China Energy Conservation Project (CECP)
Policy measure

The World Bank’s GEF introduced the ESCO concept in China in 1997, the so-called China Energy Conservation Project (CECP), through three demonstration ESCOs in Beijing, Liaoning and Shandong which were jointly funded by a GEF grant, an International Bank for Reconstruction and Development (IBRD) loan and financing from the EU (Lin et al., 2004).


According to UN Energy (2009), “the three ESCOs participating in the China Energy Conservation Project (CECP) had [at the end of 2006] undertaken about 350 energy performance contracting projects, representing investments of about USD 170 million, mostly for building renovation, boiler/cogeneration, kiln/furnace, and waste heat/gas recovery projects.”

In 2003, a second CECP was initiated with additional GEF grant funding - this time designed to increase China’s ESCO business (UN Energy, 2009). According to Taylor et al. (2008), CECP II focuses on the development of a national loan guarantee programme to assist ESCOs in obtaining loans from local banks.

Most of ESCO investment opportunities are currently unrealized due to a variety of market barriers. Lin et al. (2004) identified the main barriers as:
  • “Energy efficiency projects are not the main business activities for most companies.
  • Energy cost is only a small part of overall cost of business, thus of little interest to business owners.
  • Many companies lack technical and management personnel familiar with energy efficiency and the cost of acquiring such expertise is high.
  • There is a general lack of understanding of energy efficiency technologies, thus companies are not willing to take on the risks.
  • With capital scare, most business would deploy capital first to expand their market and production, not to invest in energy efficiency.
  • Companies lack information on energy efficiency opportunities.
  • Cost-savings are not directly apparent in corporate accounting.
  • There is a lack of financing from local banks for energy efficiency projects.
  • Most ESCOs have had difficulty in obtaining adequate financing from commercial banks because of their weak balance sheets and the perceived higher risks of loans dependent on revenues from energy savings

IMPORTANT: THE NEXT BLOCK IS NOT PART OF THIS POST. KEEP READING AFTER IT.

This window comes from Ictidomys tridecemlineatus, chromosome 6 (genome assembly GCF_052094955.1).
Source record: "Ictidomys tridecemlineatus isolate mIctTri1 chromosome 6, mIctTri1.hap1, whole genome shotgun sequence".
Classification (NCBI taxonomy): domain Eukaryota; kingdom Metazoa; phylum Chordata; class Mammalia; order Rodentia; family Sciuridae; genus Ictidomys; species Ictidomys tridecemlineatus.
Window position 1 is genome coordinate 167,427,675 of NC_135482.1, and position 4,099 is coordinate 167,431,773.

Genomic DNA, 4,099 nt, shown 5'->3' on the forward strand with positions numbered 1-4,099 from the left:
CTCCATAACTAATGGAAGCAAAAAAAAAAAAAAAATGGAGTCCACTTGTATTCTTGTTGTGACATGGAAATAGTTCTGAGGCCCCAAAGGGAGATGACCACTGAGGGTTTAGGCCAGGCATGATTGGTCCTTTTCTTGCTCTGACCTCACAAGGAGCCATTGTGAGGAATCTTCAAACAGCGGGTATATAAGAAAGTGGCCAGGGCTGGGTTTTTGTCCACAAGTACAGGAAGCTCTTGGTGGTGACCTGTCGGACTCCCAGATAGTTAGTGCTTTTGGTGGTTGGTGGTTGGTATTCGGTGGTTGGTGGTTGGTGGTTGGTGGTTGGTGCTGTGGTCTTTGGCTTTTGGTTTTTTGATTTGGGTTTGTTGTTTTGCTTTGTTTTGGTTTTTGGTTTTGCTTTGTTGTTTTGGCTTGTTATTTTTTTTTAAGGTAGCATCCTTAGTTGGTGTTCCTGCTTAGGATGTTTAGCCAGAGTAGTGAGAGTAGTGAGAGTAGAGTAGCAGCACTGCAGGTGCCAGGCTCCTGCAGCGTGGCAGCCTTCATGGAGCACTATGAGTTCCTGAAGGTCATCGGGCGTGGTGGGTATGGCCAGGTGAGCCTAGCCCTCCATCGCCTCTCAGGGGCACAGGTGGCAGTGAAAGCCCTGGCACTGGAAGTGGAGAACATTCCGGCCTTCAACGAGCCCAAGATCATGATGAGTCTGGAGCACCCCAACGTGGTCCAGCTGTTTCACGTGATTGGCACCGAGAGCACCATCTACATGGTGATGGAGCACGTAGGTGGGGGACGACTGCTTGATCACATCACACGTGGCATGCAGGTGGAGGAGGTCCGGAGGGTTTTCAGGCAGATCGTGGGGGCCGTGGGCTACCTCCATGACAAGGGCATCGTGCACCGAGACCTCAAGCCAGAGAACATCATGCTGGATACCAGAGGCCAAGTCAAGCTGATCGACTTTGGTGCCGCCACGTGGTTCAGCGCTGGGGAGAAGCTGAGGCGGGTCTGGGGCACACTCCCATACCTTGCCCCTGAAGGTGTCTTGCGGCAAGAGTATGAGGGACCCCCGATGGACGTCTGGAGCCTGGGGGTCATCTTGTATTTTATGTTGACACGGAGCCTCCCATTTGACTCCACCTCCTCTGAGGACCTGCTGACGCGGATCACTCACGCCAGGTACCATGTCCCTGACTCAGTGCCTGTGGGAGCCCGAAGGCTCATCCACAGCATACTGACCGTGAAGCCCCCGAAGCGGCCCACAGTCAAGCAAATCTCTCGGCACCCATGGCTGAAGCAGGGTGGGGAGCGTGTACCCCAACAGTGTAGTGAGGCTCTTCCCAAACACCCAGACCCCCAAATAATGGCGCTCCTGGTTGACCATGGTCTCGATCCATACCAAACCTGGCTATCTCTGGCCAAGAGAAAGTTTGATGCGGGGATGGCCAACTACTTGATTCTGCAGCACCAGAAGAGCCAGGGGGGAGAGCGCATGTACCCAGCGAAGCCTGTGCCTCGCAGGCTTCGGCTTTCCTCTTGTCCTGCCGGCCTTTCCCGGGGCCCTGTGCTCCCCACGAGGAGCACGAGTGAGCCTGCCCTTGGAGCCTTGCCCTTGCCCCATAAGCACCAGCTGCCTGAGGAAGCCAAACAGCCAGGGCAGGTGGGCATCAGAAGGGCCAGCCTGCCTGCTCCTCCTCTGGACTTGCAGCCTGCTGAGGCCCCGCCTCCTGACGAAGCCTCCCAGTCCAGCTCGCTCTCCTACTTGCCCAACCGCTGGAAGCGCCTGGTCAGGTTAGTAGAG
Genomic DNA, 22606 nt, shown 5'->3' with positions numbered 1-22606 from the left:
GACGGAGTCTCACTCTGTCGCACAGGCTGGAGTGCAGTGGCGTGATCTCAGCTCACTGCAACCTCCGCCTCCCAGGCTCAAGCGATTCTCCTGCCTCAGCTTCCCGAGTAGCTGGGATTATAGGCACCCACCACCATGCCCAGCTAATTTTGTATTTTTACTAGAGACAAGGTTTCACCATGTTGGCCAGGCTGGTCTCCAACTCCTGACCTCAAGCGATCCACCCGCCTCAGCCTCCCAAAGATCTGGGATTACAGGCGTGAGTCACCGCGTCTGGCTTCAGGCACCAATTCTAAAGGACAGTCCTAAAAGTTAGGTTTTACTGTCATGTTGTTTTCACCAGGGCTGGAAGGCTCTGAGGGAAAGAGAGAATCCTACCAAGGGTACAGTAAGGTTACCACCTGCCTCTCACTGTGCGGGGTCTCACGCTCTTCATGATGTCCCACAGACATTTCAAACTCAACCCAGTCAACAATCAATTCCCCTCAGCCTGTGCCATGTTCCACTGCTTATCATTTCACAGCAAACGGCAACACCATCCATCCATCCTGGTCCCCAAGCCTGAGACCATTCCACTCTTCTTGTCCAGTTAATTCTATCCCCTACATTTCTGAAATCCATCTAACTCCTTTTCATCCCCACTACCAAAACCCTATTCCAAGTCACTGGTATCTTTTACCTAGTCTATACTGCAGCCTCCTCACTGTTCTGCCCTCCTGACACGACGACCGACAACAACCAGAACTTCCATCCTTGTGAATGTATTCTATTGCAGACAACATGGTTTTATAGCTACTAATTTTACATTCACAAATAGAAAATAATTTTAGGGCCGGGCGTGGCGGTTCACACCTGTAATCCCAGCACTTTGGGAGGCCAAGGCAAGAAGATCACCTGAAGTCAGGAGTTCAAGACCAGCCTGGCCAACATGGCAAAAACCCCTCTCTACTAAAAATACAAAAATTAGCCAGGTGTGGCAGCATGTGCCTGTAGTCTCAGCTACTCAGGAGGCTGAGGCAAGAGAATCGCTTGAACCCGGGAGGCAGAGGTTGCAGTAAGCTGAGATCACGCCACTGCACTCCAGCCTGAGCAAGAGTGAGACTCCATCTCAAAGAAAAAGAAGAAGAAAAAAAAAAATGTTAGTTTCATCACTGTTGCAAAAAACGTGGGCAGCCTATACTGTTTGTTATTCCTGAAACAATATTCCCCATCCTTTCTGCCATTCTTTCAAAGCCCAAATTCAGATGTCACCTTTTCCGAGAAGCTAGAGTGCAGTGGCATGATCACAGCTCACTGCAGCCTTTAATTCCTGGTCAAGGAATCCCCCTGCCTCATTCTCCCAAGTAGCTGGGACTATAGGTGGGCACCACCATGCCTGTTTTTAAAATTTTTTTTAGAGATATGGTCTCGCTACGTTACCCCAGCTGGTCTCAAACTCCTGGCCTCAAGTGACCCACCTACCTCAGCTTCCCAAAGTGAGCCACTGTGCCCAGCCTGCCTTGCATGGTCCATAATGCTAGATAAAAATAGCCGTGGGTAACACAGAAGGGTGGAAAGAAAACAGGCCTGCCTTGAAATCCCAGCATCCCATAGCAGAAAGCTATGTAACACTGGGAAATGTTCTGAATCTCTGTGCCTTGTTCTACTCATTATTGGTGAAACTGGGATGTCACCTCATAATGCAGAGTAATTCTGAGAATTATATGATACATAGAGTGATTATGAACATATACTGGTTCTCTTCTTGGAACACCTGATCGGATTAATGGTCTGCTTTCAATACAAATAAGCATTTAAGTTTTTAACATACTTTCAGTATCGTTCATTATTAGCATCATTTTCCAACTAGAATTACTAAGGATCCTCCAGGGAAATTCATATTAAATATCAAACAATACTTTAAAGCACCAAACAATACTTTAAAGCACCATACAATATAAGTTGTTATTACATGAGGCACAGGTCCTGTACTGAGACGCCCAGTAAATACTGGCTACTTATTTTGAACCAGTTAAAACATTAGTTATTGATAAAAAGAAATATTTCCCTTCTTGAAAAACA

• In term of financing barriers, Chinese banks typically do not have expertise on energy efficiency technologies and thus lack the ability to assess technical risks; benefits of energy savings are not easily separated from companies’ cash flows; energy efficiency investments are typically small and come with high transaction cost; collateral values of energy efficiency projects are relatively low; and EMCs lack adequate credit history.”

“Over the last few years, the three Chinese EMCs have undertaken over 300 energy efficiency projects, with a total investment of 450 million RMB. The average payback period for these projects is 1.3 years, with 90% of the projects having a payback period of less than two years. These projects demonstrate the huge potential of energy savings that can be captured through profitable energy efficiency investment in China – on the order of 30 to 40% of China’s current energy consumption” (Lin et al., 2004).

As reported by Zhao in 2007, China already had a large ESCO industry at that point, with an estimated 212 ESCOs involved in contracts valued at RMB 1.89 billion in 2006.


Lin, J.L., Goldman, C., Levine, M. and Hopper, N., 2004. Developing an Energy Efficiency Service Industry in Shanghai. Lawrence Berkeley National Laboratory. Available at:

UN Energy, 2009. Policies and Measures to realize Industrial Energy Efficiency and mitigate Climate Change. Vienna. Available at:

Zhao, M., 2007. EMCA and ESCO Industry Development in China. Presentation at the CTI Joint Seminar: Successful Cases of Technology Transfer in Asian Countries, 7-8th March, 2007, New Delhi, India.